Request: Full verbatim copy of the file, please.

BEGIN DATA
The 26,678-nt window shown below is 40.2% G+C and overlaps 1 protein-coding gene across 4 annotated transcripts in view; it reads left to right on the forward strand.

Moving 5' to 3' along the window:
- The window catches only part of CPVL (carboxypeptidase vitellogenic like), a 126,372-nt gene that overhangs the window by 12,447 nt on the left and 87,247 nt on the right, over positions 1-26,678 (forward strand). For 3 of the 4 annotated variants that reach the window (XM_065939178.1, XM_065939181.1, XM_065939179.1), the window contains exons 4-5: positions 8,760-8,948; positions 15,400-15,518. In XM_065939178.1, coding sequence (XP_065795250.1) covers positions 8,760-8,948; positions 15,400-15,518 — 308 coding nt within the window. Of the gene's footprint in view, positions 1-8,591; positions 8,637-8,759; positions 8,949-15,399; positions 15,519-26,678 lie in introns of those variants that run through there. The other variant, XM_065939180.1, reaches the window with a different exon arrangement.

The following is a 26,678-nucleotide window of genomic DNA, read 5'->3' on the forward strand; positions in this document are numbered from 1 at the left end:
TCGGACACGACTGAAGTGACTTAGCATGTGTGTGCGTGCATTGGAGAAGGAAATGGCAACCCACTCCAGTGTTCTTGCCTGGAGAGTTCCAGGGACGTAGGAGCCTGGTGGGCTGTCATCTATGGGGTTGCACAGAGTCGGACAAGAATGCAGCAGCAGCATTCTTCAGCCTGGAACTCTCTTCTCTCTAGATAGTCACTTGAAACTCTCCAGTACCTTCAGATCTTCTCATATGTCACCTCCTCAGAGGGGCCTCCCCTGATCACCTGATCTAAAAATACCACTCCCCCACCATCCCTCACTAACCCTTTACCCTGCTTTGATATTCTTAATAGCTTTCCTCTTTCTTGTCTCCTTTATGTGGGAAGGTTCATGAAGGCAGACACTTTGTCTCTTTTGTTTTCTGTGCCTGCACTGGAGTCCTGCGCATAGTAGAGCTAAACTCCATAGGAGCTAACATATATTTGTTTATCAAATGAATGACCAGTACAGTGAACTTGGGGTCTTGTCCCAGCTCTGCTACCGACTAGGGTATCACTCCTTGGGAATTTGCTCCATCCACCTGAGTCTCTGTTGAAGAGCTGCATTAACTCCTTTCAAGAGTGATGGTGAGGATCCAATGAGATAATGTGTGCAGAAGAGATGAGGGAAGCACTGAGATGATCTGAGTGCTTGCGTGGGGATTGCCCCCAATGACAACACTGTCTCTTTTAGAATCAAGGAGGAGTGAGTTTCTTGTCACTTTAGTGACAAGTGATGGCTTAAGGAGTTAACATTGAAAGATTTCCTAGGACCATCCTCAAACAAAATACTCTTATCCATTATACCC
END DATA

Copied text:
The 26,678-nt window shown below is 40.2% G+C and overlaps 1 protein-coding gene across 4 annotated transcripts in view; it reads left to right on the forward strand.

Moving 5' to 3' along the window:
- The window catches only part of CPVL (carboxypeptidase vitellogenic like), a 126,372-nt gene that overhangs the window by 12,447 nt on the left and 87,247 nt on the right, over positions 1-26,678 (forward strand). For 3 of the 4 annotated variants that reach the window (XM_065939178.1, XM_065939181.1, XM_065939179.1), the window contains exons 4-5: positions 8,760-8,948; positions 15,400-15,518. In XM_065939178.1, coding sequence (XP_065795250.1) covers positions 8,760-8,948; positions 15,400-15,518 — 308 coding nt within the window. Of the gene's footprint in view, positions 1-8,591; positions 8,637-8,759; positions 8,949-15,399; positions 15,519-26,678 lie in introns of those variants that run through there. The other variant, XM_065939180.1, reaches the window with a different exon arrangement.

The following is a 26,678-nucleotide window of genomic DNA, read 5'->3' on the forward strand; positions in this document are numbered from 1 at the left end:
TCGGACACGACTGAAGTGACTTAGCATGTGTGTGCGTGCATTGGAGAAGGAAATGGCAACCCACTCCAGTGTTCTTGCCTGGAGAGTTCCAGGGACGTAGGAGCCTGGTGGGCTGTCATCTATGGGGTTGCACAGAGTCGGACAAGAATGCAGCAGCAGCATTCTTCAGCCTGGAACTCTCTTCTCTCTAGATAGTCACTTGAAACTCTCCAGTACCTTCAGATCTTCTCATATGTCACCTCCTCAGAGGGGCCTCCCCTGATCACCTGATCTAAAAATACCACTCCCCCACCATCCCTCACTAACCCTTTACCCTGCTTTGATATTCTTAATAGCTTTCCTCTTTCTTGTCTCCTTTATGTGGGAAGGTTCATGAAGGCAGACACTTTGTCTCTTTTGTTTTCTGTGCCTGCACTGGAGTCCTGCGCATAGTAGAGCTAAACTCCATAGGAGCTAACATATATTTGTTTATCAAATGAATGACCAGTACAGTGAACTTGGGGTCTTGTCCCAGCTCTGCTACCGACTAGGGTATCACTCCTTGGGAATTTGCTCCATCCACCTGAGTCTCTGTTGAAGAGCTGCATTAACTCCTTTCAAGAGTGATGGTGAGGATCCAATGAGATAATGTGTGCAGAAGAGATGAGGGAAGCACTGAGATGATCTGAGTGCTTGCGTGGGGATTGCCCCCAATGACAACACTGTCTCTTTTAGAATCAAGGAGGAGTGAGTTTCTTGTCACTTTAGTGACAAGTGATGGCTTAAGGAGTTAACATTGAAAGATTTCCTAGGACCATCCTCAAACAAAATACTCTTATCCATTATACCC